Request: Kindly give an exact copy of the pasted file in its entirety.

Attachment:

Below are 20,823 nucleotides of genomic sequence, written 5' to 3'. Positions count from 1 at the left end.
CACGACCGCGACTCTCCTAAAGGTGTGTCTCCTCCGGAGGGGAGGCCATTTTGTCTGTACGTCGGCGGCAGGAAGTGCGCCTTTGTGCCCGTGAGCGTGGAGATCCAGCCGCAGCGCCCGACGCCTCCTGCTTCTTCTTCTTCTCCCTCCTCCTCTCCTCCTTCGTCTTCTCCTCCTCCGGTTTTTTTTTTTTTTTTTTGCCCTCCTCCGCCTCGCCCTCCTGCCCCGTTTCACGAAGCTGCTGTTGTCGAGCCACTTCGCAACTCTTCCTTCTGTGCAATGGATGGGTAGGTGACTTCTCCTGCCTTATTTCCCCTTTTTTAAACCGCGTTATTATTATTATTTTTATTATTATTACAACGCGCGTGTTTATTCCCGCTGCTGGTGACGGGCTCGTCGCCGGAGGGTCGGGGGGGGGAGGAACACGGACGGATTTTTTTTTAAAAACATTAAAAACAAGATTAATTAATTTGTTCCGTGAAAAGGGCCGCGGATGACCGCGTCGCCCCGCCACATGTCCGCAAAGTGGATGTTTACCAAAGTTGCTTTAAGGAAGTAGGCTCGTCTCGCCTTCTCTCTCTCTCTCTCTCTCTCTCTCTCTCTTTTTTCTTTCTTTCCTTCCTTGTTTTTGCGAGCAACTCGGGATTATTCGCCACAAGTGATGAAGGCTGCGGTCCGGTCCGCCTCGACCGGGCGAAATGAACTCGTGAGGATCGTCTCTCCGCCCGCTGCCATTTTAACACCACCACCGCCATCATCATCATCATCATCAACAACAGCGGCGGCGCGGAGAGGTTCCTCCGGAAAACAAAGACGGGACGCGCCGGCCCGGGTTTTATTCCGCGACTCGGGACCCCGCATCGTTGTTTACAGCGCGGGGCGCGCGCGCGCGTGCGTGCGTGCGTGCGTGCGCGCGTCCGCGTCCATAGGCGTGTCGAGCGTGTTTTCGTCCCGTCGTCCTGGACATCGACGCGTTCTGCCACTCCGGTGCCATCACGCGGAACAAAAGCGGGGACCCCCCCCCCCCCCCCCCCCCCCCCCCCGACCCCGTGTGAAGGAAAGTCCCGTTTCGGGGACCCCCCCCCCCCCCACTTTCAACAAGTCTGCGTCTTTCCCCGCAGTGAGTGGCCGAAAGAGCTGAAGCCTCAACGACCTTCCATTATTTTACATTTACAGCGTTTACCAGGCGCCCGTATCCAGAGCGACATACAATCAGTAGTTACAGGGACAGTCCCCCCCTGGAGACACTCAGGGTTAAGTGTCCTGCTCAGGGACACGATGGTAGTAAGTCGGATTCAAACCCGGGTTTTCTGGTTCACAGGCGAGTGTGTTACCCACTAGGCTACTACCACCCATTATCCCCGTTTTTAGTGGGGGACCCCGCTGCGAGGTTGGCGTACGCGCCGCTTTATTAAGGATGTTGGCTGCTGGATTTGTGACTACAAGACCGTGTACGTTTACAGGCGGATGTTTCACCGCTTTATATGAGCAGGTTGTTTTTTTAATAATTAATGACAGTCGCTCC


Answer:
Below are 20,823 nucleotides of genomic sequence, written 5' to 3'. Positions count from 1 at the left end.
CACGACCGCGACTCTCCTAAAGGTGTGTCTCCTCCGGAGGGGAGGCCATTTTGTCTGTACGTCGGCGGCAGGAAGTGCGCCTTTGTGCCCGTGAGCGTGGAGATCCAGCCGCAGCGCCCGACGCCTCCTGCTTCTTCTTCTTCTCCCTCCTCCTCTCCTCCTTCGTCTTCTCCTCCTCCGGTTTTTTTTTTTTTTTTTTGCCCTCCTCCGCCTCGCCCTCCTGCCCCGTTTCACGAAGCTGCTGTTGTCGAGCCACTTCGCAACTCTTCCTTCTGTGCAATGGATGGGTAGGTGACTTCTCCTGCCTTATTTCCCCTTTTTTAAACCGCGTTATTATTATTATTTTTATTATTATTACAACGCGCGTGTTTATTCCCGCTGCTGGTGACGGGCTCGTCGCCGGAGGGTCGGGGGGGGGAGGAACACGGACGGATTTTTTTTTAAAAACATTAAAAACAAGATTAATTAATTTGTTCCGTGAAAAGGGCCGCGGATGACCGCGTCGCCCCGCCACATGTCCGCAAAGTGGATGTTTACCAAAGTTGCTTTAAGGAAGTAGGCTCGTCTCGCCTTCTCTCTCTCTCTCTCTCTCTCTCTCTCTCTTTTTTCTTTCTTTCCTTCCTTGTTTTTGCGAGCAACTCGGGATTATTCGCCACAAGTGATGAAGGCTGCGGTCCGGTCCGCCTCGACCGGGCGAAATGAACTCGTGAGGATCGTCTCTCCGCCCGCTGCCATTTTAACACCACCACCGCCATCATCATCATCATCATCAACAACAGCGGCGGCGCGGAGAGGTTCCTCCGGAAAACAAAGACGGGACGCGCCGGCCCGGGTTTTATTCCGCGACTCGGGACCCCGCATCGTTGTTTACAGCGCGGGGCGCGCGCGCGCGTGCGTGCGTGCGTGCGTGCGCGCGTCCGCGTCCATAGGCGTGTCGAGCGTGTTTTCGTCCCGTCGTCCTGGACATCGACGCGTTCTGCCACTCCGGTGCCATCACGCGGAACAAAAGCGGGGACCCCCCCCCCCCCCCCCCCCCCCCCCCCGACCCCGTGTGAAGGAAAGTCCCGTTTCGGGGACCCCCCCCCCCCCCACTTTCAACAAGTCTGCGTCTTTCCCCGCAGTGAGTGGCCGAAAGAGCTGAAGCCTCAACGACCTTCCATTATTTTACATTTACAGCGTTTACCAGGCGCCCGTATCCAGAGCGACATACAATCAGTAGTTACAGGGACAGTCCCCCCCTGGAGACACTCAGGGTTAAGTGTCCTGCTCAGGGACACGATGGTAGTAAGTCGGATTCAAACCCGGGTTTTCTGGTTCACAGGCGAGTGTGTTACCCACTAGGCTACTACCACCCATTATCCCCGTTTTTAGTGGGGGACCCCGCTGCGAGGTTGGCGTACGCGCCGCTTTATTAAGGATGTTGGCTGCTGGATTTGTGACTACAAGACCGTGTACGTTTACAGGCGGATGTTTCACCGCTTTATATGAGCAGGTTGTTTTTTTAATAATTAATGACAGTCGCTCC